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Old 05-17-2012, 12:20 PM
 
Location: outer space
484 posts, read 877,700 times
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On a related note: The Phoenix market is looking to be almost "hot" again.

http://www.city-data.com/forum/phoen...s-tanking.html

Note: misleading title
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Old 05-17-2012, 12:21 PM
 
11,715 posts, read 37,154,474 times
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Quote:
Originally Posted by DocGoldstein View Post
Even if you assumed a friendly 4%, bubbles always over correct, and we're also assuming that there is normal employment. But most importantly we're also assuming there is wage inflation of at least 4% per year as well since incomes are one of the primary factors that determine what any individual can afford.

I think those assumptions would be flawed, making the "4% inflation back to normal" model flawed as well (IMO).
Look how much the 1990 bubble over corrected relative to the 4% line and that bubble and recession were nothing compared to this one.
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Old 05-17-2012, 12:28 PM
 
Location: Lafayette, CA
2,518 posts, read 3,585,963 times
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Quote:
Originally Posted by EscapeCalifornia View Post
Look how much the 1990 bubble over corrected relative to the 4% line and that bubble and recession were nothing compared to this one.
Exactly, and that graph is assuming a fairly pretty picture of 4% per year. If you assume even a half to one percent lower...

Additionally, during the 1990s bubble which I went through as a young newly married grad, there weren't as many government props having such an effect on the market. No FED pumping money into the failed banking system, no artificially low rates, no HAMP/HARP, artificially constrained supply, and definitely no looming global banking crisis. The downside to housing that exist right now is simply overbearing, like a boulder above buyers heads that is supported by fishing line. Our government has turned this rigged market into a carnival game. The best way not to lose your hat is to not participate.

To say that real estate prices in LA/OC, or the SF Bay Area are back to "normal" is to purposefully put one's head into the sand and ignore all the factors that could potentially sink real estate prices even more. Scary, I know.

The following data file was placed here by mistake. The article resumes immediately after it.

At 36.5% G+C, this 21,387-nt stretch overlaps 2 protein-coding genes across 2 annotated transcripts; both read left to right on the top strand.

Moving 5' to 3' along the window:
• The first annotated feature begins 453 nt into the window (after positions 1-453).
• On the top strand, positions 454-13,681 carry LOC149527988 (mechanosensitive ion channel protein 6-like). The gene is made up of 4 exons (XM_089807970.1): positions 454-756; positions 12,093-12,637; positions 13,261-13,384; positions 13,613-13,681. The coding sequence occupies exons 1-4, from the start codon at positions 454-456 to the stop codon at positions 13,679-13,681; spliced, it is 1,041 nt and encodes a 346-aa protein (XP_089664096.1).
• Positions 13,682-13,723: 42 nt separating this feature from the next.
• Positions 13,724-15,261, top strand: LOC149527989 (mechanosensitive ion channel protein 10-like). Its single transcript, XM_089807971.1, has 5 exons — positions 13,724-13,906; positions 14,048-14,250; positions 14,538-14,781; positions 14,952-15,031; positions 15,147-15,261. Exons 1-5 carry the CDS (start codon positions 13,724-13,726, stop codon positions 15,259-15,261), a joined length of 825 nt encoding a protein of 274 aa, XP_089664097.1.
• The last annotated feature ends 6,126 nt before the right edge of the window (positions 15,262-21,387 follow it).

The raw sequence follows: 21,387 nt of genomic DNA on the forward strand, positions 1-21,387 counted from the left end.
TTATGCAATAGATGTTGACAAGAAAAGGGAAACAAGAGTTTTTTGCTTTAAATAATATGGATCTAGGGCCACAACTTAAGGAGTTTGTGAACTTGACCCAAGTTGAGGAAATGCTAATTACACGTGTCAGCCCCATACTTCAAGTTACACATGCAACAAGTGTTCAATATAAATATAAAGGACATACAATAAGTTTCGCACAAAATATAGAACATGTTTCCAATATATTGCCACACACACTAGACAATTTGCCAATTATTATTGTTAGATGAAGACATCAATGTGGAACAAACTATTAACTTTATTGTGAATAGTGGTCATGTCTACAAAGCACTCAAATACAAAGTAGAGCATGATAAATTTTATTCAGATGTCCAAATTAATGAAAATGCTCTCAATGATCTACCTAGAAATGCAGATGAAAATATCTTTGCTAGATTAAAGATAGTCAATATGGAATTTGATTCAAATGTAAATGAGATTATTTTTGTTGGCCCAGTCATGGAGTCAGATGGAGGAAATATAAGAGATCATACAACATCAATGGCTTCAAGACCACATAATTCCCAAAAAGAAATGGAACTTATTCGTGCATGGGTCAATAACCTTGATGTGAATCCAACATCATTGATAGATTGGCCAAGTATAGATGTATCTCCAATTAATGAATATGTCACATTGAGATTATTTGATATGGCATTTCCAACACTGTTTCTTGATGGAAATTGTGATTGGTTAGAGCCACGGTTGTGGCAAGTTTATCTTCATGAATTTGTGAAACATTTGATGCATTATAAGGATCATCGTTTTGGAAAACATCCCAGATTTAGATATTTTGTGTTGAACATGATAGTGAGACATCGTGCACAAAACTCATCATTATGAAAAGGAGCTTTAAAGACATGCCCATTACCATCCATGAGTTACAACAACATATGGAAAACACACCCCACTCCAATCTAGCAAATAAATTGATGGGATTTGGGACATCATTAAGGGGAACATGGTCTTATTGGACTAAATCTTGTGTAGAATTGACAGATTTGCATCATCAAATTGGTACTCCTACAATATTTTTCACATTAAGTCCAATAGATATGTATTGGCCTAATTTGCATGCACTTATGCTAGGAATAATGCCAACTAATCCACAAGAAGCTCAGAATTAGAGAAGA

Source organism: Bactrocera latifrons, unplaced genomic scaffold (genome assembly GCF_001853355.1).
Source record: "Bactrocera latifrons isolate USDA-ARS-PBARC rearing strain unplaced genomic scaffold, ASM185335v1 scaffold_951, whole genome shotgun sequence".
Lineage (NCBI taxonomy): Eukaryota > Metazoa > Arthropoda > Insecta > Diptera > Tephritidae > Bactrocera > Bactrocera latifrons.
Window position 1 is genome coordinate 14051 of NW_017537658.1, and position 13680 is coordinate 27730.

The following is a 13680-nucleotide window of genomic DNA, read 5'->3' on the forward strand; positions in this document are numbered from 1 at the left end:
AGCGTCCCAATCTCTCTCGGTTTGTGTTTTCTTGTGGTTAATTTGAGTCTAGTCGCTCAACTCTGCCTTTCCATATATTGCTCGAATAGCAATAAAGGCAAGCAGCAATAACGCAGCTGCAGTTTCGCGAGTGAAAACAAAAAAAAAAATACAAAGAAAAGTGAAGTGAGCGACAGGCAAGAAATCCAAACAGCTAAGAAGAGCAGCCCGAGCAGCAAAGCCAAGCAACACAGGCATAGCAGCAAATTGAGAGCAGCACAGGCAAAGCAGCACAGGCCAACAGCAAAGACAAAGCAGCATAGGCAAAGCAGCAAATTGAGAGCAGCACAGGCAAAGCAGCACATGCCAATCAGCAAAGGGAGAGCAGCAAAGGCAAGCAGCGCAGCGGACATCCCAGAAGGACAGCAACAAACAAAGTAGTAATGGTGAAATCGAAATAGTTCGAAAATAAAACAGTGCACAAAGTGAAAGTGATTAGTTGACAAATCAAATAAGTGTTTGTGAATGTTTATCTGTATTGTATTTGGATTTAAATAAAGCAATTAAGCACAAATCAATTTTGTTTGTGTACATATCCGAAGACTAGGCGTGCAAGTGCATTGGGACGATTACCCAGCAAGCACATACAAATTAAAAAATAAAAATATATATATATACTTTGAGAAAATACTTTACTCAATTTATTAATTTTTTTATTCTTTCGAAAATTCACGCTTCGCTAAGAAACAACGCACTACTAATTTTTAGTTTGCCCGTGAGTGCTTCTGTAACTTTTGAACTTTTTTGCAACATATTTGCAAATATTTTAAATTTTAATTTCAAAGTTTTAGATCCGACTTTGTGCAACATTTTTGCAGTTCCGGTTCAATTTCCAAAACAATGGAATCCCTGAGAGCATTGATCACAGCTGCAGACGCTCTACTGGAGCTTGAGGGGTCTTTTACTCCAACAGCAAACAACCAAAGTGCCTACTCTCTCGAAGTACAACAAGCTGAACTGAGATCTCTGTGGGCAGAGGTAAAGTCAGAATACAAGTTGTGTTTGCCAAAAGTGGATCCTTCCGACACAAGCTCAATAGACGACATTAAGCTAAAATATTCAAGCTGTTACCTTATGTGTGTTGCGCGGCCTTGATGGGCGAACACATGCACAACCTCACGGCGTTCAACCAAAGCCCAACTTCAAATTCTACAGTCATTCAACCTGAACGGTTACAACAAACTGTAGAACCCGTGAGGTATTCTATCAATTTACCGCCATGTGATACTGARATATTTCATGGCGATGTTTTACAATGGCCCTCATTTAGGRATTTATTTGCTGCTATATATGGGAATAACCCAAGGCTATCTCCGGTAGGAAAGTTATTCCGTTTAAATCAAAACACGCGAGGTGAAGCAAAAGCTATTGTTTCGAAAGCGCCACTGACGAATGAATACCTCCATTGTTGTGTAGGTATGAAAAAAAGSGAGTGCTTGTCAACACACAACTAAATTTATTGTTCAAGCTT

But simply look at where prices are now, and where wages are. Do people think it's feasible to buy a $750,000 SFH in Irvine with a $120,000 income? Even with 20% down, the risk would be enormous.
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Old 05-17-2012, 12:44 PM
 
11,715 posts, read 37,154,474 times
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Quote:
Originally Posted by DocGoldstein View Post

To say that real estate prices in LA/OC, or the SF Bay Area are back to "normal" is to purposefully put one's head into the sand and ignore all the factors that could potentially sink real estate prices even more. Scary, I know.

But simply look at where prices are now, and where wages are. Do people think it's feasible to buy a $750,000 SFH in Irvine with a $120,000 income? Even with 20% down, the risk would be enormous.
I think to some degree, the numbers are being skewed by new money coming into the market that won't be reflected in the local incomes. I would be curious to know what percentage of people who've owned their homes for more than 10 years in LA/OC/SF could afford to buy their house at current market prices.
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Old 05-17-2012, 12:53 PM
 
Location: Las Flores, Orange County, CA
26,345 posts, read 85,983,539 times
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Quote:
Originally Posted by DocGoldstein View Post

But simply look at where prices are now, and where wages are. Do people think it's feasible to buy a $750,000 SFH in Irvine with a $120,000 income? Even with 20% down, the risk would be enormous.